A quest to save stories of Shoah's survivors
Prof. Saul Friedlander of UCLA and Claims Conference Chairman Julius Berman announce project to collect unpublished memoirs of Holocaust survivors for new online collection. (Courtesy: The Conference on Jewish Material Claims Against Germany.)
Before going to sleep, Roman Kents children used to ask him to tell them stories about his life. Their favorite tale was the one about Lala, the dogged pet that found its way to the Jewish ghetto where Kents family was living after being taken away from their home by the Nazis.
Decades after the end of World War II, Kent is preparing to tell his story all over again, this time to anyone who has Internet access. He is one of thousands of Holocaust survivors who, thanks to a recent effort to collect survivor memoirs worldwide, will be able to contribute to and access an electronic collection of first-hand survival accounts.
The Conference on Jewish Material Claims Against Germany, which works to secure compensation and restitution for victims of Nazism and is leading these efforts, has begun asking survivors in 75 countries to submit previously unpublished or unavailable memoirs to its newly established database.
We are appealing to survivors around the world to write their stories so that decades from now people will know what happened to you and your families, said Julius Berman, the conferences chairman.
The Worldwide Shoah Memoirs Collection, as the effort is known, was announced today by Saul FriedlÃ¤nder, author of the Pulitzer-Prize winning book The Years of Extermination: Nazi Germany and the Jews, 1939-1945. FriedlÃ¤nder, a survivor himself, hid in a Catholic boarding school in France during the German occupation of 1940-1944. His parents were gassed in Auschwitz.
The effort to collect these memoirs is enormously timely, said Gideon Taylor, executive vice -president of the conference. More thanOver 60 years after the end of the Holocaust, many survivors are elderly.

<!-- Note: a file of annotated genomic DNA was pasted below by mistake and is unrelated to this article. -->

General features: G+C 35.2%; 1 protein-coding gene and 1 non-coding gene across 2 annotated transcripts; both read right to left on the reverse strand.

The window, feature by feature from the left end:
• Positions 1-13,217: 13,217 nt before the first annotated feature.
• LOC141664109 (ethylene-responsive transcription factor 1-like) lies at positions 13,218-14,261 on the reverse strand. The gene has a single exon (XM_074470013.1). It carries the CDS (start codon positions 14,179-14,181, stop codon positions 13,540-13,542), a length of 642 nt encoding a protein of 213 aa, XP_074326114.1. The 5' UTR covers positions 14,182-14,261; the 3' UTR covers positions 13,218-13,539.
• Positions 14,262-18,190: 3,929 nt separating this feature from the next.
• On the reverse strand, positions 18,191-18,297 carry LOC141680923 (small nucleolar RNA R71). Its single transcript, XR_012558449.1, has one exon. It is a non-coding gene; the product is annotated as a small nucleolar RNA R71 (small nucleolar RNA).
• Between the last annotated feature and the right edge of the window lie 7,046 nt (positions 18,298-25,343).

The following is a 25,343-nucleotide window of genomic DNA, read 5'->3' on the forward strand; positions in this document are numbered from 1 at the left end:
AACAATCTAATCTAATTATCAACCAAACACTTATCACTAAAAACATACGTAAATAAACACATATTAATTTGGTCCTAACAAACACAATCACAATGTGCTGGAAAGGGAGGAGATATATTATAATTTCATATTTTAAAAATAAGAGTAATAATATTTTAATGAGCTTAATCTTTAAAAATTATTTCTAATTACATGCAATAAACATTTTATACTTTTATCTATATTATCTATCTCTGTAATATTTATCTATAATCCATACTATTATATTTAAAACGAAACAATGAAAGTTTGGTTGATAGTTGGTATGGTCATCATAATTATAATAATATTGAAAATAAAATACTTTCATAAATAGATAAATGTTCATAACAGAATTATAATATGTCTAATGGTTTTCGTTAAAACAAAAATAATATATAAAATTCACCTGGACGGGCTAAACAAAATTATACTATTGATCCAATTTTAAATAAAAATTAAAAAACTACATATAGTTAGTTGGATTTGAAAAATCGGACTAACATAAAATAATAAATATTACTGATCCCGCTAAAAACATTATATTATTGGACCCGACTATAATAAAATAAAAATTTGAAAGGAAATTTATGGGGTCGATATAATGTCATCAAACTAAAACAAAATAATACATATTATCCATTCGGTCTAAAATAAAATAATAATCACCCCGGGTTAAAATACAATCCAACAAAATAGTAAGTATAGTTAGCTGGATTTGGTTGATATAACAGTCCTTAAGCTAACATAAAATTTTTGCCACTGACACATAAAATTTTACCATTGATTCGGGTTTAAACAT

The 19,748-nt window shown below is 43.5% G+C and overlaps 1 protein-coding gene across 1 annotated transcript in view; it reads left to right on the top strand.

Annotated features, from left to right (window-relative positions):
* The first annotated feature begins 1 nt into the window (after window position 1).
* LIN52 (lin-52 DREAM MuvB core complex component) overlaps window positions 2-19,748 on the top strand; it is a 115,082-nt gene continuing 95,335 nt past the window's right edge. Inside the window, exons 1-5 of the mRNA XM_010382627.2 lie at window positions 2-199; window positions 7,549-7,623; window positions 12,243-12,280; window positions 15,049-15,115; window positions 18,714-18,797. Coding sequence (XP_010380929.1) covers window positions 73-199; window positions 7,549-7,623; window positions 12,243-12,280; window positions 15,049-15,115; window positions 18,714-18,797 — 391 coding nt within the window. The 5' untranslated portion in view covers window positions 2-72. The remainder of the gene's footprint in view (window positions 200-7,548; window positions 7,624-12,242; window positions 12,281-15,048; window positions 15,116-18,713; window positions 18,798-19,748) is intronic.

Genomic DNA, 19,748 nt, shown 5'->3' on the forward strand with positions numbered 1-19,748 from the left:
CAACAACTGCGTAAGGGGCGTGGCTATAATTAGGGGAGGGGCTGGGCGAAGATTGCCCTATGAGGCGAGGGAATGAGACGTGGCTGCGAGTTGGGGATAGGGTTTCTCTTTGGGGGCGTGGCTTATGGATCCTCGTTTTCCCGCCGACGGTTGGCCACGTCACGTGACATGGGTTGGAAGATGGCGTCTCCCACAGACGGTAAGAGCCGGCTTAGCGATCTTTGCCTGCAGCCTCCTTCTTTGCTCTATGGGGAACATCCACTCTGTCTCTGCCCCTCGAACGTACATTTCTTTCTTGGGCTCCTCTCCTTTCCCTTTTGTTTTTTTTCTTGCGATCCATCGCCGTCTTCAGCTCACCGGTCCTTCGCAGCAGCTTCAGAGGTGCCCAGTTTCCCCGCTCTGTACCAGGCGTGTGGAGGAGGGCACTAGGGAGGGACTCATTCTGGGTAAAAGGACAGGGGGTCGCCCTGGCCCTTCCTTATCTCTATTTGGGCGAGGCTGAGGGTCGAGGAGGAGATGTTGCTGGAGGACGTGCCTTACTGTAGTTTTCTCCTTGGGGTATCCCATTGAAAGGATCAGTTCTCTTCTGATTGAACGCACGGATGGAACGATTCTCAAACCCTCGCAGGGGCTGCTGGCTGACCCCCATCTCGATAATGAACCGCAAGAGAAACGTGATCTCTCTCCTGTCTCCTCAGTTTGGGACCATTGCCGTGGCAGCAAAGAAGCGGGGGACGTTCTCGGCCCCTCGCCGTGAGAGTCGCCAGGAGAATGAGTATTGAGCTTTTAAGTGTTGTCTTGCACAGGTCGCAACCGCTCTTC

We face a very narrow window of time to gather memoirs by survivors, he said.Part of the endeavor is reaching out to institutions and organizations and, through them, to the Holocaust survivors community, said Taylor. To broaden the efforts scope, submissions will be accepted in all languages and, while electronic documents are preferred, typed submissions are also accepted.
The conferences priority is to collect accounts that are not being saved somewhere else but it will also accept works published elsewhere, which would be able to remain in both places.
The collected materials will first be made accessible to organizations and scholars involved in Holocaust research and documentation and, eventually, to the general public. This to ensure that the historical accuracy and integrity of the submissions are confirmed before publication, said Taylor.
As time goes on, we will work on making it public, he said, but that will take time. What we dont have time for is to gather the information.
Joseph Rosenbaum, 85, received a letter from the conference organizers last month. His memoir, which he had tried to publish for years, had reached the conference board and they wanted to include it in their database.
Rosenbaum, who was born in Radom, Poland in 1922, survived the Holocaust thanks to his mother, who gave him her work document as Ukranian and German soldiers were taking those without it away. In his memoir, Rosenbaum documents this moment.
As the selection went on, she was the first of our family to walk away, he wrote. His mother was followed by his brothers wife and her two children, his two sisters and brother-in-law. The little group passed the gate and headed on foot toward Majdanek concentration camp. He never saw them again.
In October of last year Phil Rosenbaum typed his fathers memoir, all 50 pages of it, and posted it on a blog. I hope that this time they will publish it, said Rosenbaum, who began writing about his experiences during the Holocaust in 1985.
To Roman Kent, whose memoirs will be published by Vantage Press, producing this chronicle is a testament to those who perished and those who survived, but it is also a way to help prevent the genocide that is taking place around the world.
If we forget we bury the conscience of human kind together with the six million who perished during the Holocaust, said Kent, whose faithful dog Lala eventually was confiscated by the Germans. By the end of the Holocaust, he and his brother were the only members of their family still alive. Survivors cannot be bystanders, Kent said. We must be involved.
For more information on the collection and instructions for submission, visit http://memoirs.claimscon.org.
-- Sandra Larriva